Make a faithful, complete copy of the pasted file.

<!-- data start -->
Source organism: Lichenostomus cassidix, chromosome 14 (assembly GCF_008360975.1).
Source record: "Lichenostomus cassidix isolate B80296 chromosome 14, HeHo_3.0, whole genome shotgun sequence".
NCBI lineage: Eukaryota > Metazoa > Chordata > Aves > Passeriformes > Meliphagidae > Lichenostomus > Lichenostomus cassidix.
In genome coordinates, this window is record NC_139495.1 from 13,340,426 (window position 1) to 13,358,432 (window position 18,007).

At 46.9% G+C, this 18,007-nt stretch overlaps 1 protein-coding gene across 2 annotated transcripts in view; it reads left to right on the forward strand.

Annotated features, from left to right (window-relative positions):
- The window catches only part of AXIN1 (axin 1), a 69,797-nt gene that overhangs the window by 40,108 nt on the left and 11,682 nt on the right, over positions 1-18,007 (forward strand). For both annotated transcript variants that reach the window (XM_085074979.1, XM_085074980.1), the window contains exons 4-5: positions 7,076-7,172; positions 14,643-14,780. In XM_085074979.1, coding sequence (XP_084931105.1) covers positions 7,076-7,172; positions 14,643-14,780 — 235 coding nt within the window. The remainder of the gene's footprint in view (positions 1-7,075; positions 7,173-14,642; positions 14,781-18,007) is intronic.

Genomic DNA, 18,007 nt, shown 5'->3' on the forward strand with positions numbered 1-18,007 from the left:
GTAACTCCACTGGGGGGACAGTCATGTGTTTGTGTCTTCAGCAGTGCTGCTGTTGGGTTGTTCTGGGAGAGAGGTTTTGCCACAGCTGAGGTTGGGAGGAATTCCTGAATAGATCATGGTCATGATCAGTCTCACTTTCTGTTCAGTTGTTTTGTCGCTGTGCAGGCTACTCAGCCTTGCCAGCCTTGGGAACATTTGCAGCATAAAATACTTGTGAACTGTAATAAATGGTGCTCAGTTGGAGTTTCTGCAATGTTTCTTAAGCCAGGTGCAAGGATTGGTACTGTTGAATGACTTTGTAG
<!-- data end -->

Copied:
Source organism: Lichenostomus cassidix, chromosome 14 (assembly GCF_008360975.1).
Source record: "Lichenostomus cassidix isolate B80296 chromosome 14, HeHo_3.0, whole genome shotgun sequence".
NCBI lineage: Eukaryota > Metazoa > Chordata > Aves > Passeriformes > Meliphagidae > Lichenostomus > Lichenostomus cassidix.
In genome coordinates, this window is record NC_139495.1 from 13,340,426 (window position 1) to 13,358,432 (window position 18,007).

At 46.9% G+C, this 18,007-nt stretch overlaps 1 protein-coding gene across 2 annotated transcripts in view; it reads left to right on the forward strand.

Annotated features, from left to right (window-relative positions):
- The window catches only part of AXIN1 (axin 1), a 69,797-nt gene that overhangs the window by 40,108 nt on the left and 11,682 nt on the right, over positions 1-18,007 (forward strand). For both annotated transcript variants that reach the window (XM_085074979.1, XM_085074980.1), the window contains exons 4-5: positions 7,076-7,172; positions 14,643-14,780. In XM_085074979.1, coding sequence (XP_084931105.1) covers positions 7,076-7,172; positions 14,643-14,780 — 235 coding nt within the window. The remainder of the gene's footprint in view (positions 1-7,075; positions 7,173-14,642; positions 14,781-18,007) is intronic.

Genomic DNA, 18,007 nt, shown 5'->3' on the forward strand with positions numbered 1-18,007 from the left:
GTAACTCCACTGGGGGGACAGTCATGTGTTTGTGTCTTCAGCAGTGCTGCTGTTGGGTTGTTCTGGGAGAGAGGTTTTGCCACAGCTGAGGTTGGGAGGAATTCCTGAATAGATCATGGTCATGATCAGTCTCACTTTCTGTTCAGTTGTTTTGTCGCTGTGCAGGCTACTCAGCCTTGCCAGCCTTGGGAACATTTGCAGCATAAAATACTTGTGAACTGTAATAAATGGTGCTCAGTTGGAGTTTCTGCAATGTTTCTTAAGCCAGGTGCAAGGATTGGTACTGTTGAATGACTTTGTAG